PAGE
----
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They have been whispering to me for a few weeks. I kept telling them I was coming but never made the time. Finally, the call was too strong and I had to go. Who am I to say no when such gifts are offered!

Like many herbs timing is everything when harvesting and cottonwood buds are no exception. The buds are best harvested at the end of winter or beginning of spring depending on where you live. You want them to be thick with resin but still tightly closed and firm. Give them a little squeeze. If a sticky aromatic resin comes out, (also known as “Balm of Gilead”) you are good to go!

Since the buds represent the leaves of the tree, you want to leave enough buds on the plant for another season and be sure not to take the terminal bud. Really, if you can find branches, limbs and trees that have fallen to the ground those are the best ones to use. That way, those other buds can turn into spring leaves and catkins.

There is really no getting around sticky fingers but that is part of the experience! As I write this I can still smell their fragrance when I put my fingers close to my nose. The smell is heavenly and reminds me that spring is on its way!

I usually harvest right into the jar I am going to make the oil in so there is less sticky mess. Another trick is to bring some oil along to use after harvesting. I just pour a little on my fingers and rub them together and then wipe with a paper towel or rag.

My favorite way to use the buds is infused in oil, which can then be made into a salve. There are of course, as many ways to make infused oils as there are herbalists but I personally like simple.

  1. I usually just fill half a mason jar with the buds.
  2. Pour olive oil to the top.
  3. Place a paper towel over the top of the jar and secure it with the mason jar screw band or a rubber band.
  4. Label your jar and wait. Remember to stir the oil every so often and make sure all the buds are safely under the oil. (You don’t want a moldy ruined oil!)
  5. After 4-6 weeks or so strain your oil and bottle or turn the oil into a salve.

Note: When you make herbal oil with any fresh plant material the water held in the plant will come out into the oil. Because of that, it is a good idea to put the jar on a plate or in a bowl in case of overflow. You also need to babysit the jar a bit more than if you are using dried herbs so that you don’t end up with an off-batch. If babysitting herbs isn’t your thing consider drying the buds a little to reduce the water content before making your oil.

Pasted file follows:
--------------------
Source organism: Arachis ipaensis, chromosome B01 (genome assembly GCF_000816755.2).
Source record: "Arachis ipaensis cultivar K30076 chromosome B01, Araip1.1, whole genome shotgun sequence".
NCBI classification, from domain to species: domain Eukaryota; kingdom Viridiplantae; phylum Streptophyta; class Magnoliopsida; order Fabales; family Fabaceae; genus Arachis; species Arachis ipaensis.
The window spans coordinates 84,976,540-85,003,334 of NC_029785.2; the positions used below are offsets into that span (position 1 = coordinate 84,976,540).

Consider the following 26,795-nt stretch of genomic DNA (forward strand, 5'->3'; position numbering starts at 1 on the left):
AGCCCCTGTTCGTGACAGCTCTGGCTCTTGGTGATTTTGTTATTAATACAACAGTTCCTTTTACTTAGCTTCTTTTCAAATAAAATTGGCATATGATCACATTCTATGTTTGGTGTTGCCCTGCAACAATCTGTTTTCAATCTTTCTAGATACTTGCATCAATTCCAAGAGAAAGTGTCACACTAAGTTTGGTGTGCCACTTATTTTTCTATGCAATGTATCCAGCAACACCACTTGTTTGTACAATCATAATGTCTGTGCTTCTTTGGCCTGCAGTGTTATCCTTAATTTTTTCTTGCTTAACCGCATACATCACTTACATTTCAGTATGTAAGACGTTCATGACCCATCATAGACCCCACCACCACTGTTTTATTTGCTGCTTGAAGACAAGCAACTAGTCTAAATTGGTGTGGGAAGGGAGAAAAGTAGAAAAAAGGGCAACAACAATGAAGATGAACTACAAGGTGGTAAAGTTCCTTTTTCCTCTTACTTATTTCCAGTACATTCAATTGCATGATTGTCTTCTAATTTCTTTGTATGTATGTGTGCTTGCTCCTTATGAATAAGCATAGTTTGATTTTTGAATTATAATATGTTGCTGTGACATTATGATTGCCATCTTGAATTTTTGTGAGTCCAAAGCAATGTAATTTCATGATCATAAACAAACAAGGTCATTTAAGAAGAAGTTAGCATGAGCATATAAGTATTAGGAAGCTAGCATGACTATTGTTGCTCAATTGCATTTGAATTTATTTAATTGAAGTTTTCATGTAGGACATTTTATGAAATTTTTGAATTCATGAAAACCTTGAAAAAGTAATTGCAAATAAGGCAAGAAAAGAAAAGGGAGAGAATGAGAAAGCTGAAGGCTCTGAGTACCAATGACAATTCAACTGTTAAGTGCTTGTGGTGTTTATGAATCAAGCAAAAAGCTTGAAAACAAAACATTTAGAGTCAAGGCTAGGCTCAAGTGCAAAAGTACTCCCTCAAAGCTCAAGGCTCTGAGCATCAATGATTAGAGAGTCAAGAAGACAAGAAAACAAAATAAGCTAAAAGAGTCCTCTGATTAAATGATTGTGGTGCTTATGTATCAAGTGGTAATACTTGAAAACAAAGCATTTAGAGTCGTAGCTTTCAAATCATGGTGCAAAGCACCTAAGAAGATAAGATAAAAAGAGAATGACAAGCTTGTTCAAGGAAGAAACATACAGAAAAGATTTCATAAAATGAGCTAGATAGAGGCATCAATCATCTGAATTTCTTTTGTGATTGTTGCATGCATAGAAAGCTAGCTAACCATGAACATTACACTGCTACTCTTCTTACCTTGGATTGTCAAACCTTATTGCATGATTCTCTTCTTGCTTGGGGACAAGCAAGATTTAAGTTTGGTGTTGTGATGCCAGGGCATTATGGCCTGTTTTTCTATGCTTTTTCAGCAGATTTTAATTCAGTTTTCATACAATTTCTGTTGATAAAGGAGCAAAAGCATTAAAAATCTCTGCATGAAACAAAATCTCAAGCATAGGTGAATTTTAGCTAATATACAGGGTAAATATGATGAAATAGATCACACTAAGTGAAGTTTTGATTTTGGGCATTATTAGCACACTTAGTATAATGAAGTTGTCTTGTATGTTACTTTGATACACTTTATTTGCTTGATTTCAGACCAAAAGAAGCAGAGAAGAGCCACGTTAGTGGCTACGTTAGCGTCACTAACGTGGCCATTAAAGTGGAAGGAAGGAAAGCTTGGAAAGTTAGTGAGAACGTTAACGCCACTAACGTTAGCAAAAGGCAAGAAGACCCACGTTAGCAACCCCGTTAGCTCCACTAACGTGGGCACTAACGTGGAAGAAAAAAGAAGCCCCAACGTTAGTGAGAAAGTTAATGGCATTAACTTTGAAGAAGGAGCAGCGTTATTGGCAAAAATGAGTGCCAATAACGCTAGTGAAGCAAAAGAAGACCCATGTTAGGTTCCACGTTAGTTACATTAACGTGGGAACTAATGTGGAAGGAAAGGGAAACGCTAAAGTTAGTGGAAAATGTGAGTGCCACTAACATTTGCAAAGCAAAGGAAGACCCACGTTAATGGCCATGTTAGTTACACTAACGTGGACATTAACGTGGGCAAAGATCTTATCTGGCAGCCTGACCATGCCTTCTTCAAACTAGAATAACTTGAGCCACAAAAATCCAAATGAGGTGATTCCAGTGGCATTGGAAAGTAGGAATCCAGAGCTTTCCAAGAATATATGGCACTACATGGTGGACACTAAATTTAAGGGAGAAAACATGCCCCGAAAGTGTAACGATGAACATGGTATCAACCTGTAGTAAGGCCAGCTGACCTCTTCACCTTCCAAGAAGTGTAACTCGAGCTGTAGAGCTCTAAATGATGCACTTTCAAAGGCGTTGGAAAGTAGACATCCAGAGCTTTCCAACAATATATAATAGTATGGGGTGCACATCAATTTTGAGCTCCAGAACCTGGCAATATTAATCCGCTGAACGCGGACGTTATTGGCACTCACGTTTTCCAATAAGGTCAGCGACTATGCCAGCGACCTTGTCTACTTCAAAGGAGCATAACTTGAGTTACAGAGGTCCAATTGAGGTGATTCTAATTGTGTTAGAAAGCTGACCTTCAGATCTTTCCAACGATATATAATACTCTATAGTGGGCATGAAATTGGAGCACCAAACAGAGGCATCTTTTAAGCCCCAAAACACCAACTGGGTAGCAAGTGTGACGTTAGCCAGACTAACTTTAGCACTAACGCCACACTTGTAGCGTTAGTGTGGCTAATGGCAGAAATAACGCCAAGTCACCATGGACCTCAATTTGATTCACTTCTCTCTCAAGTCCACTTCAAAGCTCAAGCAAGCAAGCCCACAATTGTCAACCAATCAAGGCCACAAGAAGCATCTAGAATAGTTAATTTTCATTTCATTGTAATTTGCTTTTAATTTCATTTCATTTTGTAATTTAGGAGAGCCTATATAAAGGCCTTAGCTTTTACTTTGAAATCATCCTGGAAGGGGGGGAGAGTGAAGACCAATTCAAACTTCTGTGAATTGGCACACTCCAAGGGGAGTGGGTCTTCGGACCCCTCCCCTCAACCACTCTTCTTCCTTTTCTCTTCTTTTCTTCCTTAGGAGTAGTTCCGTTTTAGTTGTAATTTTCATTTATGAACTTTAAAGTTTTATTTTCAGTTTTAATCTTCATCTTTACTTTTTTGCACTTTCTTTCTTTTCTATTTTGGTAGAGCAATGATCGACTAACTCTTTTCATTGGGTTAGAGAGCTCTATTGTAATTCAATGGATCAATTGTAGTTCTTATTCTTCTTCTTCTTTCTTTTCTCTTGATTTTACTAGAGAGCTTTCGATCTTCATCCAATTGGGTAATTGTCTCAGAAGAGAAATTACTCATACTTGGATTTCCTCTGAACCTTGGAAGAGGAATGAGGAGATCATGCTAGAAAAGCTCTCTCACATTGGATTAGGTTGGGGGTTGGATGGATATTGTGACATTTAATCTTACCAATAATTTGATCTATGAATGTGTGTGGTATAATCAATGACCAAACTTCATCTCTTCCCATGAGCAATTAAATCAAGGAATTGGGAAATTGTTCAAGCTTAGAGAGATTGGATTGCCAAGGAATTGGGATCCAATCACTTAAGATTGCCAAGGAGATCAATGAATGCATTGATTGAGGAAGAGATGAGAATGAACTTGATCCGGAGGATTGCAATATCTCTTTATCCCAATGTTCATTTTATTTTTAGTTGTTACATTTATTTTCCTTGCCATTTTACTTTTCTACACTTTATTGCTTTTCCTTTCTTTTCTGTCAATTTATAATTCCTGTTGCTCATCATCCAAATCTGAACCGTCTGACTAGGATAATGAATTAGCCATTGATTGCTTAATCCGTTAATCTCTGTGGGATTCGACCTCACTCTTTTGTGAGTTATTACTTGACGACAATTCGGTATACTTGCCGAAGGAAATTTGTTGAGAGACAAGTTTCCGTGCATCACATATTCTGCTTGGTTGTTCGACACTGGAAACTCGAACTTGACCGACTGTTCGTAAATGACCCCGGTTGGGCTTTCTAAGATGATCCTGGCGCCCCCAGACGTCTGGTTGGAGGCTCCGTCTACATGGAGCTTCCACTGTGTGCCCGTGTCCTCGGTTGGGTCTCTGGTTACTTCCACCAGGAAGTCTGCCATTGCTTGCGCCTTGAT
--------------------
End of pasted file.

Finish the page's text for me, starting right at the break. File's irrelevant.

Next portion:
Cottonwood and other members of the Salicacea family are rich in salicin and have a long history of use as an anti-inflammatory. It is also antimicrobial so it kills things that can infect you and is analgesic so it relieves pain.

Herbalist Rosalee de la Foret says “Plants work in a variety of ways and it’s assumed that cottonwood both modulates inflammation and directly relieves pain.”

Use Cottonwood bud oil or salve to relieve sore or strained muscles, rheumatic pain, joint pain, arthritis, tendonitis, rashes, bug bites, general wound healing, cuts, burns, bruises, eczema, diaper rash and chapped lips. I haven’t ever tried it but it seems like it would be beneficial as a chest rub to help with coughs and break up stagnation. It is high in antioxidants so it’s great to add to other oils to keep them from going rancid.

The resins can also be extracted in alcohol to make a tincture. Taken internally it is beneficial for pain and fever, many of the same things as aspirin. The tincture is also very effective for chest colds, sore throats, coughs, chronic bronchitis and laryngitis.

Something to note:
If you are allergic to aspirin you might need to avoid Cottonwood and other plants and trees with salicylic acid like Willow, Aspen or Meadowsweet. It’s always a good idea to start slow when using new botanicals. If you do get an adverse reaction then discontinue use.

Enjoy the spring and stop and smell the Cottonwood Trees!

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